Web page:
Posts tagged "Adjustment Layers"

November 8, 2010

Controlling Pixel Interaction Through Blend Modes

In previous posts, I have covered the shortcuts to change blend modes, and as a result, I have had several people request more detailed information about each blending mode so lets get started.

First some basic information – a blend mode allows you to control how the pixels on one layer work with or affect (or blend with) other pixels in Photoshop. They can be found throughout the program in such areas as the Layers panel, Layer Styles,  the Fill, Stroke and Fade commands, the Painting tools, and Apply Image and Calculations commands. Within each of these different areas of the program, the blend modes which are available vary based on which modes are useful and appropriate for each command. Except where noted, these modes work on a per channel basis — i.e., they treat an RGB image like three grayscale images.

When using blend modes, it’s helpful to think of the effects in terms of the following three colors:

• The base color is the original color in the image (which can be the color on a layer or a cumulative combination of layers).

• The blend color is the color being blended (the painting or editing color).

• The result color is the color resulting from the blend.

Note – some of the blend modes have what are called Neutral colors, or colors that have no effect when they are blended. For example, Multiply has a Neutral color of black, and Screen’s neutral color is white – but I’m getting ahead of myself…

The first grouping of blend modes contain from one to four blend modes depending on the feature: Normal, Dissolve, Behind and Clear. Note: the Fill command and the painting tools are the only ones that list the Behind and Clear blend modes. In this grouping, there is no Neutral color – all blend colors will effect the base colors. When used at 100% opacity, the blend color will replace the base color. I point out that I’m using 100% because lowering the opacity of the layer (or paint or fill etc.) will change the way that the blend color is combined with the layer below.  By definition:

• Normal – This is the default mode. Pixels don’t blend. Results are as expected – you choose red to paint with, and you get red. You put a photo on a layer and it is displayed as the original photo obscuring any layers beneath it. As expected. (Under the hood, this mode edits or paints each pixel to make it the result color. Note: Normal mode becomes Threshold when you’re working with a bitmapped or indexed-color image.)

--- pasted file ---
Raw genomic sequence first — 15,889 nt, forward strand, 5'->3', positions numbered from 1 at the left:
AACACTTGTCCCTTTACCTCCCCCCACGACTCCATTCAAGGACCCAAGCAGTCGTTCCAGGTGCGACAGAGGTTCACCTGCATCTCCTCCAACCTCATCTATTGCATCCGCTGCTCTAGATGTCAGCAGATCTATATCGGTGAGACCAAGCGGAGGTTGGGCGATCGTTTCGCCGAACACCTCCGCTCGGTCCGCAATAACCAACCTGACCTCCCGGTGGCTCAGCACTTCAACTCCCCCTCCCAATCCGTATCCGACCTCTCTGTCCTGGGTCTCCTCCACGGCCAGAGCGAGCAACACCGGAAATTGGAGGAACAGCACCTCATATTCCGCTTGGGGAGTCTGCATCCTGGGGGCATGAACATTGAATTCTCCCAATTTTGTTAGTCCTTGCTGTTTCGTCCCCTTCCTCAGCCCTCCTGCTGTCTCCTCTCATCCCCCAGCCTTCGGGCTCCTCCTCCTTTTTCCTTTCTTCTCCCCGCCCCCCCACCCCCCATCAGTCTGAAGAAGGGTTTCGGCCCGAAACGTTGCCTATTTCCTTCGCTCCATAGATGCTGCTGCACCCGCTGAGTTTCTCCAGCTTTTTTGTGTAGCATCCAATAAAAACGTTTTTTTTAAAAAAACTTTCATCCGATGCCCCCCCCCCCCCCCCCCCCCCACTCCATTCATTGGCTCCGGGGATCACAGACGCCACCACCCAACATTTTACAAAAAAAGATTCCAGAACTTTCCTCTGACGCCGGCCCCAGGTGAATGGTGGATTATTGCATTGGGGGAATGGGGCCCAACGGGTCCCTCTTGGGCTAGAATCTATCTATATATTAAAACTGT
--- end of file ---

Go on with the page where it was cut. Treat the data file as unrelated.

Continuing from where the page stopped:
• Dissolve  – Edits or paints each pixel to make it the result color; however, the result color is a random replacement of the pixels with the base color or the blend color, depending on the opacity at any pixel location. Lowering the opacity (in this case the opacity of the Layers palette) reveals a speckled effect which is either the blend color or the base color – never a combination of the two. I’ve seen this blend mode used effectively when creating a stippled effect with the paintbrush and a large brush (see illustrations below).

• Behind – Edits or paints only in the transparent areas of a layer. This mode is available for the painting tools and the Fill command.  It’s like painting on the back side of acetate, underneath the image. Note: this mode works only in layers with Lock Transparency deselected (that little checkerboard icon to the right of the word Lock on the Layers panel).

• Clear – Makes all affected pixels transparent – essentially the same result as using the Eraser tool. This mode is available for the painting tools, the Fill command, and the Stroke command. Note: you must be in a layer with Lock Transparency deselected to use this mode.

The first image is the original photo of the mountains. The second is the image of leaves on a transparent background. The next image  shows the result of the leaves stacked on it's own layer, on top of the mountains with the blend mode for the leaves layer set to Normal. The last image also has the leaves set to the Normal blend mode, but the opacity of the layer has been reduced to 50%.